Uruguay marijuana law paves way for sleep study

Uruguayan scientists, taking advantage of their country's legalization of marijuana, will study the long-term effects of the drug on sleep, a local newspaper reported.

A multi-disciplinary group of researchers from the University of the Republic will launch its study as soon as the law—approved in early December to regulate the production, sale and distribution of marijuana—goes into force, the El Observador newspaper reported Sunday.

The researchers aim to determine how and which of the 500 substances contained in the cannabis plant influence sleep quality.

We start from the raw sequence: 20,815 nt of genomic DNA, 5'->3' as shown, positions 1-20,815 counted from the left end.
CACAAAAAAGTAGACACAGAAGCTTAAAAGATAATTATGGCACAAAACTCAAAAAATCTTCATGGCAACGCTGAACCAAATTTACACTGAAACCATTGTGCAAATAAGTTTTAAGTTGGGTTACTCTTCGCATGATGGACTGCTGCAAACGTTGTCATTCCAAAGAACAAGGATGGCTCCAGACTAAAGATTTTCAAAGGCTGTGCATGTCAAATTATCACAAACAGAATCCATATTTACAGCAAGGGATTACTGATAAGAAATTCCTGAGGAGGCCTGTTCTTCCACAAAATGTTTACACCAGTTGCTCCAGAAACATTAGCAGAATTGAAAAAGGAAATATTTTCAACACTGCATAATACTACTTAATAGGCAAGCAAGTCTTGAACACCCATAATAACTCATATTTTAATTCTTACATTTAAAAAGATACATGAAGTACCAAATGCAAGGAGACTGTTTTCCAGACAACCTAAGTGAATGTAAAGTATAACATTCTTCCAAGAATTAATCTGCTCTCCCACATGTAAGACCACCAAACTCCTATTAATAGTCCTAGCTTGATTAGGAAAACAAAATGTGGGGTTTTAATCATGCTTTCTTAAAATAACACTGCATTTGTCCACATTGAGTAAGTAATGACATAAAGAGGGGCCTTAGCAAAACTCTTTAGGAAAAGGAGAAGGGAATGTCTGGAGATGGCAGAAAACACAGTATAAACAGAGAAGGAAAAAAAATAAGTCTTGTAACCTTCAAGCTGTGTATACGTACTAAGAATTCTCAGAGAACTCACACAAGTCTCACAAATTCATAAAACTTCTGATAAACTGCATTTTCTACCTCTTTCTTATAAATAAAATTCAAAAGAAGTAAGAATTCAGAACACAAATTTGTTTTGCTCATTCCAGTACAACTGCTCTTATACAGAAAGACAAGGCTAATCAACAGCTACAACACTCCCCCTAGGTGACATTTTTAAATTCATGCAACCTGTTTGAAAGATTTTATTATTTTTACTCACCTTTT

"We have a historic opportunity permitted by the law," said biologist Burix Mechoso.

"There are uses and effects attributed to cannabis that interest us for analysis," added Atilio Falconi, a neurobiologist who specializes in sleep.

The marijuana law—the first like it in the world—was approved by lawmakers on the initiative of leftist President Jose Mujica. It is scheduled to come into practice by April 2014, after specific rules and regulations are devised.

It authorizes the production, distribution and sale of , allows individuals to grow their own on a small scale, and creates consumer clubs—all under state supervision and control.

The legalization of in the small country of just 3.2 million inhabitants has also drawn the interest of around the world, who want to buy the drug for medical uses.

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